In Oundle, the principal hotel, a large castellated building, shows
its whole front built of them.

The great lion of Stamford is the Burghley House, the palace of the
Marquis of Exeter. It may be called so without exaggeration of its
magnificence as a building or of the extent and grandeur of its
surroundings. The edifice itself would cut up into nearly half a
dozen "White Houses," such as we install our American Presidents in
at Washington. Certainly, in any point of view, it is large and
splendid enough for the residence of an emperor and his suite. Its
towers, turrets and spires present a picturesque grove of
architecture of different ages, and its windows, it is said, equal
in number all the days of the year. It was not open to the public
the day I was in Stamford, so I could only walk around it and
estimate its interior by its external grandeur.

But there was an outside world of architecture in the park of
sublimer features to me than even the great palace itself, with all
its ornate and elaborate sculpture. It was the architecture of the
majestic elms and oaks that stood in long ranks and folded their
hands, high up in the blue sky, above the finely-gravelled walks
that radiated outward in different directions. They all wore the
angles and arches of the Gothic order and the imperial belt of
several centuries. I walked down one long avenue and counted them
on either side. There were not sixty on both; yet their green and
graceful roofage reached a full third of a mile. Not sixty to
pillar and turn such an arch as that! I sat down on a seat at the
end to think of it. There was a morning service going on in this
Cathedral of Nature. The dew-moistened, foliated arches so lofty,
so interwebbed with wavy, waky spangles of sky, were all set to the
music of the anthem. "The street musicians of the heavenly city"
were singing one of its happiest hymns out of their mellow throats.
The long and lofty orchestra was full of them. Their twittering
treble shook the leaves with its breath, as it filtered down and
flooded the temple below. Beautiful is this building of God!
Beautiful and blessed are these morning singing-birds of His praise!
Amen!

But do not go yet. No; I will not. Here is the only book I carry
with me on this walk--a Hebrew Psalter, stowed away in my knapsack.
I will open it here and now, and the first words my eye lights upon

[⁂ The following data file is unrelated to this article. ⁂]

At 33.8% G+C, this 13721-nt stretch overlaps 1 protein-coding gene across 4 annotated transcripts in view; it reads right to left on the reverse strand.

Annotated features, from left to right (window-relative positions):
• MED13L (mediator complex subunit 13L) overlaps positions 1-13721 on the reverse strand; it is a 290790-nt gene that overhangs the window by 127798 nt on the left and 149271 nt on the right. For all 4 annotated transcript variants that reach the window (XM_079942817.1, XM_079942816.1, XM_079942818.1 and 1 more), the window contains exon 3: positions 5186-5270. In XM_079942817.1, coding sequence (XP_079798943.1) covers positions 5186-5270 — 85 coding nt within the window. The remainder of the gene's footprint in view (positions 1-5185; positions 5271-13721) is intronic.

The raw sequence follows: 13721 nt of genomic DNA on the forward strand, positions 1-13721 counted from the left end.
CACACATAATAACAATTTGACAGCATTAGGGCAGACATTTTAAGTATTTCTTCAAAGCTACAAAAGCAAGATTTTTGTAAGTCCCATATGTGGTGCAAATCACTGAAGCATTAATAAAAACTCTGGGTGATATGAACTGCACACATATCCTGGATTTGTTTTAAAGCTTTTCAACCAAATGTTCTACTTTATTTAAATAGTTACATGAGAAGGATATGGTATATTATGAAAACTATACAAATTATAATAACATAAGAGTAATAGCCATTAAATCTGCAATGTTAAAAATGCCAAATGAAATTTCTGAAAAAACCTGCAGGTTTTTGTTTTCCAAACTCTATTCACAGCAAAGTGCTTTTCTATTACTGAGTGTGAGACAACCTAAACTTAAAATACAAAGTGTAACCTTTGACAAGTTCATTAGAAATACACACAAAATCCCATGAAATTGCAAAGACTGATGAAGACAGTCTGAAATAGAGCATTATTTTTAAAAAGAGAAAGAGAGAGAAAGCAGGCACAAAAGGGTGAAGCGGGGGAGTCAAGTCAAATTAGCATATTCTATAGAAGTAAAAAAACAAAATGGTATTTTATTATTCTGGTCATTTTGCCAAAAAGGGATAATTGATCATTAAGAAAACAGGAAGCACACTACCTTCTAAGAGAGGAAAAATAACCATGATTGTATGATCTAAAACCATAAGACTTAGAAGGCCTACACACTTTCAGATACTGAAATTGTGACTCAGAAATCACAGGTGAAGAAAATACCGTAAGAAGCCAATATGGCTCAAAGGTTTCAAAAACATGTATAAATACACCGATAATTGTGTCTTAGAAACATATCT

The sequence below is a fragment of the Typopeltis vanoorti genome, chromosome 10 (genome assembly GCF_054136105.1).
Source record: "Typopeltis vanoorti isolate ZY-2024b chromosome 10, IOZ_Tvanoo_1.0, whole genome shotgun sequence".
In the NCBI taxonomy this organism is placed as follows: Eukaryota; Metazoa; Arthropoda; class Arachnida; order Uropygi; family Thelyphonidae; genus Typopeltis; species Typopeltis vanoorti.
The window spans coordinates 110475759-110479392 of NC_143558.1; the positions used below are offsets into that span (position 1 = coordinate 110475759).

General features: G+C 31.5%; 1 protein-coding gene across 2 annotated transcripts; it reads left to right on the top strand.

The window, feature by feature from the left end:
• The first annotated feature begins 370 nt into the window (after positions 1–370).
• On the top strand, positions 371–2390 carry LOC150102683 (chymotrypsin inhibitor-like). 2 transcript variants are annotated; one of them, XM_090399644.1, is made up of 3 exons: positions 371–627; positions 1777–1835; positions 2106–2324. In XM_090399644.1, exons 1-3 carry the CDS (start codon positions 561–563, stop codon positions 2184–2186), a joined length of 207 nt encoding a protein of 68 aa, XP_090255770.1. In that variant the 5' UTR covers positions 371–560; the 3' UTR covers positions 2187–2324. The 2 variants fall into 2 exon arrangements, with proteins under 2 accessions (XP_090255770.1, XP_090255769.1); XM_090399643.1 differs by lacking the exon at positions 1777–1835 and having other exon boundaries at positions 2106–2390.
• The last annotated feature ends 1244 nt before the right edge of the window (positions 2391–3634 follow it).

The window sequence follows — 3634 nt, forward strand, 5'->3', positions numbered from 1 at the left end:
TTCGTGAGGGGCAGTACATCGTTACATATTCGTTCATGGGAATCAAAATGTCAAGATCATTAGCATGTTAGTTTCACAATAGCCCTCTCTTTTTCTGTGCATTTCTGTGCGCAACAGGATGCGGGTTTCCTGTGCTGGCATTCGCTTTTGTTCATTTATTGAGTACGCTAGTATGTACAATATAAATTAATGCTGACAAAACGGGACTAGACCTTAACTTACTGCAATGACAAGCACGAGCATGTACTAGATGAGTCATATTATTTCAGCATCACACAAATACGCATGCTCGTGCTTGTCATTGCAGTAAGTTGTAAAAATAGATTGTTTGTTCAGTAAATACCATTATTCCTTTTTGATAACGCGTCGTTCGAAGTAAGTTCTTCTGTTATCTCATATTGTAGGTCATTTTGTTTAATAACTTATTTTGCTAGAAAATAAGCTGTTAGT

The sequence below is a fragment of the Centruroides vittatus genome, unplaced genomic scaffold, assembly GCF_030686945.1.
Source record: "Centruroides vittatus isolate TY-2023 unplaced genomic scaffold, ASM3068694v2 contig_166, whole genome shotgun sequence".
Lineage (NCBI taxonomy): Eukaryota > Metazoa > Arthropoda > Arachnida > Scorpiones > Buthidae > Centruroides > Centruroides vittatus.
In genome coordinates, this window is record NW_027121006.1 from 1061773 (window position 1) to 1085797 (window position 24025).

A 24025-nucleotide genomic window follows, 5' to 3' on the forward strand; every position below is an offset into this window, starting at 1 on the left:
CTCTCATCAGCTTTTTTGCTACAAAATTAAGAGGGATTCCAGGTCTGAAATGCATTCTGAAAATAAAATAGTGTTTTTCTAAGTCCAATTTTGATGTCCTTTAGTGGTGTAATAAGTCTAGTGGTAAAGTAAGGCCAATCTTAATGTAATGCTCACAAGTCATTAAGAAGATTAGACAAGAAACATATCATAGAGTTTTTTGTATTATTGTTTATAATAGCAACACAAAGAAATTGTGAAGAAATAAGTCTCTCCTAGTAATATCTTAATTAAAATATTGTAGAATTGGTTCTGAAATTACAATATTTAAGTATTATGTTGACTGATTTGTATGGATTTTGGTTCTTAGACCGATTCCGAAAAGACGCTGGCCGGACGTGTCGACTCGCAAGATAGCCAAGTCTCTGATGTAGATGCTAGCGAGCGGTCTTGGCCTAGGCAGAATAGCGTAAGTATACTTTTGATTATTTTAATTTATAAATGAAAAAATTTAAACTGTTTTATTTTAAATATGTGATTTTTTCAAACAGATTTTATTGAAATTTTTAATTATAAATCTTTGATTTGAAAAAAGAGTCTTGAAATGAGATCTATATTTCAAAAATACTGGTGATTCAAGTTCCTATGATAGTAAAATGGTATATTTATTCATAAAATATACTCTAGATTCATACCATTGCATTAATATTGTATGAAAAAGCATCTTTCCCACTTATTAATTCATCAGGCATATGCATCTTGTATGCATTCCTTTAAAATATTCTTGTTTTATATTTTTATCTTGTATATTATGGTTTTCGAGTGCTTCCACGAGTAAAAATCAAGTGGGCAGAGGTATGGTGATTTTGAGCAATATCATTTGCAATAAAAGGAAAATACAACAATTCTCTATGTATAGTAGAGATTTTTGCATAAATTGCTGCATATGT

shall be a text for a few thoughts on this scene and scenery. And
here they are,--seemingly not apposite to this line of reflection,
yet running parallel to it very closely:

[HEBREW PHRASE]

The best English that can be given of these words we have in our
translation: "Blessed is he who, passing through the valley of
Baca, maketh it a well." Why so? On what ground? If a man had
settled down in that valley for life, there would have been no merit
in his making it a well. It might, in that case, have been an act
of lean-hearted selfishness on his part. Further than this, a man
might have done it who could have had the heart to wall it in from
the reach of thirsty travellers. No such man was meant in the
blessing; nor any man resident in or near the valley. It was he who
was "passing through" it, and who stopped, not to search for a
dribbling vein of water to satisfy his own momentary thirst, but to
make a well, broad and deep, after the oriental circumference, at
which all future travellers that way might drink with gladness.
That was the man on whom the blessing rested as a _condition_, not
as a _wish_. Look at the word, and get the right meaning of it. It
is [HEBREW WORD], not [HEBREW WORD]; it is a blessedness, not a
benediction. It means a permanent reality of happiness, like that
of Obededom, not a cheap "I thank you!" or "the Lord bless you!"
from here and there a man or woman who appreciates the benefaction.

And he deserves the same who, "passing through" the short years of
man's life here on earth, plants trees like the living, lofty
columns of this long cathedral aisle. How unselfish and generous is
this gift to coming generations! How inestimable in its value and
surpassing the worth of wealth!--surpassing the measurement of gold
and silver! From my seat here, I look up to the magnificent
frontage of that baronial palace. I see its towers, turrets and
minarets; its grand and sculptured gateways and portals through this
long, leaf-arched aisle. Not forty, but nearer four hundred years,
doubtless, was that pile in building. Architecture of the pre-
Norman period, and of all subsequent or cognate orders, diversifies